What Happens to Your Government Contract if Your Company is Bought?
by AshleyC, Community Moderator
- Created: July 20, 2011, 5:00 pm
- Updated: July 20, 2011, 5:07 pm
By Bill Gormley
Acquisitions and mergers are a part of business – especially for a small company.
Let’s say you’re a small company with a GSA Schedule contract and you’re bought by a larger company, or merged with another small company. What happens to your contract? This is an important question not only from the perspective of continuing to do business with the government, but also from the perspective of continuing to get paid by the government.
Here are the rules, according to Carolyn Alston, General Counsel at Washington Management Group, and former senior attorney in the GSA’s Office of General Counsel:
“When a federal contractor is acquired, the Government contract follows the corporate assets. If the government contract holder sells all of its assets (or all the assets used to perform the contract) to a third party, that third party can be substituted as the new contract holder. The process of recognizing a third party as the new contractor is called “novation”. Contracting officers can approve the novation, but will only do so after reviewing a list of documents that are required by the Federal Acquisition Regulations (FAR).”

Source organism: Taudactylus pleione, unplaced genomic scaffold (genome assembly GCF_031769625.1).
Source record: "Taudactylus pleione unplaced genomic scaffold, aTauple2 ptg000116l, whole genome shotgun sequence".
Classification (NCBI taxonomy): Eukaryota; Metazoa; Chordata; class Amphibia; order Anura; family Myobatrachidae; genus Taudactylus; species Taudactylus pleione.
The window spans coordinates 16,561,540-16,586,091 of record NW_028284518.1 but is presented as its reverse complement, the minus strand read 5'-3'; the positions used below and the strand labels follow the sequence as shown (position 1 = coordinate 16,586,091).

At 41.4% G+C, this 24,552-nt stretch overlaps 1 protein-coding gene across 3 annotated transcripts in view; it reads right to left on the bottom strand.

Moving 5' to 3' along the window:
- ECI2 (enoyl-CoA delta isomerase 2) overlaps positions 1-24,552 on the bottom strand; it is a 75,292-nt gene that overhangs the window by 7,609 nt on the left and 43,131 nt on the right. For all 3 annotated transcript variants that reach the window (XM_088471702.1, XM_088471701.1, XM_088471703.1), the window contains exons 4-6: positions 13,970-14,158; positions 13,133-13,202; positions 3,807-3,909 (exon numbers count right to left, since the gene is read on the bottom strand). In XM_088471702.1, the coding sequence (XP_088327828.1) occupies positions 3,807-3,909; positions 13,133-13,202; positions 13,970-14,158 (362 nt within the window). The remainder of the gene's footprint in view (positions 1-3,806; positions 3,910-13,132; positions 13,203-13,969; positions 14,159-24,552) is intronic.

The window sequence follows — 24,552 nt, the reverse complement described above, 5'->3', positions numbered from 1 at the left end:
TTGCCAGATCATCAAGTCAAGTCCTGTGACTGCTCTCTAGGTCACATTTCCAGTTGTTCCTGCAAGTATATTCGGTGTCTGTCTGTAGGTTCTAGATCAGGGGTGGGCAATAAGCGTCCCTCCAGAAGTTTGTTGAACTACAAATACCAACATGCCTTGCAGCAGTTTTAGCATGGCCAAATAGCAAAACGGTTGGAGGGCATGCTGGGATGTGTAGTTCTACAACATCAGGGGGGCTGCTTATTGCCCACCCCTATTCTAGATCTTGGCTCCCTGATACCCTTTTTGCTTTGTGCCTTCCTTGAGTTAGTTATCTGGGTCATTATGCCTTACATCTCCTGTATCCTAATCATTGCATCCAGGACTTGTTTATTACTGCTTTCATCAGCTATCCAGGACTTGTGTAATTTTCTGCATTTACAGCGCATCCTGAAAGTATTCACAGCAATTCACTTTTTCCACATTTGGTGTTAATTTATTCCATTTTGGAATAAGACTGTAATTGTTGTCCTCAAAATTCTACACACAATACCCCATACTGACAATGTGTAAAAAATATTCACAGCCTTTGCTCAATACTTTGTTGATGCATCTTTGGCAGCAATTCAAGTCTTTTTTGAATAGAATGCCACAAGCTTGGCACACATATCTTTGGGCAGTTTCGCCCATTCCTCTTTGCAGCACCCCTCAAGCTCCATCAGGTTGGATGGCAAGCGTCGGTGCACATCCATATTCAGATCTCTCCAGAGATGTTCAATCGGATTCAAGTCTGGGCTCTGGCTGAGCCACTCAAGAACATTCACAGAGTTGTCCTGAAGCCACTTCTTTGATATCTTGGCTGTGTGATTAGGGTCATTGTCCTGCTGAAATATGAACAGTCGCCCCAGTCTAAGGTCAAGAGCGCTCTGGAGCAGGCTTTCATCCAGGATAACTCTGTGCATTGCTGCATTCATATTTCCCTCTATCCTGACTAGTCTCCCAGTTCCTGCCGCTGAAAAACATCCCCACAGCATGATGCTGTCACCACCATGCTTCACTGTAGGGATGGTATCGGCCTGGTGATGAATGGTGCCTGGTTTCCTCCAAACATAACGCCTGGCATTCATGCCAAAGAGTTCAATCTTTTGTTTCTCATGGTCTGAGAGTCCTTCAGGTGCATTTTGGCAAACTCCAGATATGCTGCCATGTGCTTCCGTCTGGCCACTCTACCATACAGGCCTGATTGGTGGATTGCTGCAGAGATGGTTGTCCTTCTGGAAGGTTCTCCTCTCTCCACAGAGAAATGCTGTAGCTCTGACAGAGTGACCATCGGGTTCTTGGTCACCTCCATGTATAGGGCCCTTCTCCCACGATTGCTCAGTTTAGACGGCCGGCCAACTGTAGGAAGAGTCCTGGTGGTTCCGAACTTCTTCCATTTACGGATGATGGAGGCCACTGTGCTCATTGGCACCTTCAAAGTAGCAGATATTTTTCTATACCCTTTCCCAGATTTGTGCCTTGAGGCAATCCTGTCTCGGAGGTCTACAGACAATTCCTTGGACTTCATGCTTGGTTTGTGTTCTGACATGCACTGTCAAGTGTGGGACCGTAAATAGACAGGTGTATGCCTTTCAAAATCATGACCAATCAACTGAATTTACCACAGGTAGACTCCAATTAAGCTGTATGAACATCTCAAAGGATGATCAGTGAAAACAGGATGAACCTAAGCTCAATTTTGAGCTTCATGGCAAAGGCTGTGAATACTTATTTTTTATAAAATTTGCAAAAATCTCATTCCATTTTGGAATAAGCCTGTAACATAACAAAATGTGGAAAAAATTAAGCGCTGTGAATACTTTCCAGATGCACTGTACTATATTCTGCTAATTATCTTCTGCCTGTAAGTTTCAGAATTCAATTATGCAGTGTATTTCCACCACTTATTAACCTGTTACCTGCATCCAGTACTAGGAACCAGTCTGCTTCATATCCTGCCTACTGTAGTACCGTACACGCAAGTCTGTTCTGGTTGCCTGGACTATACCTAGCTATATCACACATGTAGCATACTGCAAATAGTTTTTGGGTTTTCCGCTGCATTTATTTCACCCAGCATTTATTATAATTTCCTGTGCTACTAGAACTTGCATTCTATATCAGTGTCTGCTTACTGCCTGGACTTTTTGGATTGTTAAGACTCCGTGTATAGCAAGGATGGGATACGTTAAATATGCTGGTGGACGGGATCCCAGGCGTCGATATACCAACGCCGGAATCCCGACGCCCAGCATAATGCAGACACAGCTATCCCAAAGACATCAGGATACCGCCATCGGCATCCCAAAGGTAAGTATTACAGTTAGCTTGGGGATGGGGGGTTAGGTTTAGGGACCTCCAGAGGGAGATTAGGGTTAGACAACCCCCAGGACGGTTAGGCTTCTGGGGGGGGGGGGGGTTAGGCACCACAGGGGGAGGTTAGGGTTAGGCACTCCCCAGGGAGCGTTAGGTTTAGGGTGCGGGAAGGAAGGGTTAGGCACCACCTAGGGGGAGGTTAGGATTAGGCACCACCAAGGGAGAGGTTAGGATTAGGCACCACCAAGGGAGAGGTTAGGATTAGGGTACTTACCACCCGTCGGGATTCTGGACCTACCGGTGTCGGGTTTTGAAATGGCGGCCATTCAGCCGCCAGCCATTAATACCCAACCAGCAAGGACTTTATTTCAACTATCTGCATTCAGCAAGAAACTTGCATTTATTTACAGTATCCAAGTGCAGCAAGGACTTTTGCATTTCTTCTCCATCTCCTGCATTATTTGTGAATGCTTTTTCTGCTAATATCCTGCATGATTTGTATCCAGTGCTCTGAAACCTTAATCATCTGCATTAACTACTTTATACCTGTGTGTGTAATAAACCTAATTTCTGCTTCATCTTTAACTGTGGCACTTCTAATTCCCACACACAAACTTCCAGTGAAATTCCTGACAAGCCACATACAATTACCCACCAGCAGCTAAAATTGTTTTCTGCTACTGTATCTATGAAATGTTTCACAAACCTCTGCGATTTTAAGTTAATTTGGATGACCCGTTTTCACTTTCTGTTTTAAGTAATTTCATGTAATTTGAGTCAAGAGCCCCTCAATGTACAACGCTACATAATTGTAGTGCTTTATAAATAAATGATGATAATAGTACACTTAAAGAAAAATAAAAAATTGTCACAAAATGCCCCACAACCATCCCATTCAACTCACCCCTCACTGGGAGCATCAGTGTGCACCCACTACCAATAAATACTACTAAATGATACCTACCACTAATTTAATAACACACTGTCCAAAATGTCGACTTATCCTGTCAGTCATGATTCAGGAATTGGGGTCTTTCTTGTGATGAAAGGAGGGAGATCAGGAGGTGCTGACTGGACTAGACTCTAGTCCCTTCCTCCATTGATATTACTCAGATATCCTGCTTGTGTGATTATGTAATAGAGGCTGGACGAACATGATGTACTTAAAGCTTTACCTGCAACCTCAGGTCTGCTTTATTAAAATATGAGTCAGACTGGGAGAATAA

Be warned: Processing a novation can take a long time. For better or for worse, processing a novation is last on pretty much everyone’s list.
On the corporate side, your attorneys are focused on closing the deal. It’s a time-consuming process to gather up all the documents the government needs in order to prove that the merger/acquisition took place. On the government side, officials are focused on awarding and modifying contracts; novations tend to fall to the bottom of the inbox.
What can you do to help the process along?
First, think ahead. If you know early on that your company is being acquired or will merge with another Government contractor, make your corporate team aware of the impact on the government contracts and brief them on the process.
Collect documents or identify the document owners along the way – as you go through the corporate acquisition process – instead of saving this process for after the merger or acquisition. It can be a challenge to find documents after the deal is done.
Another option: Avoid the novation process all together. When both the acquiring company and the one being acquired have GSA Schedule contracts, consider using the Modification clause of the GSA Schedule, to consolidate multiple contracts. By simply adding and deleting items, you may be able to transfer contract items and create a contract vehicle sufficient to market and sell items of the new corporate entity.
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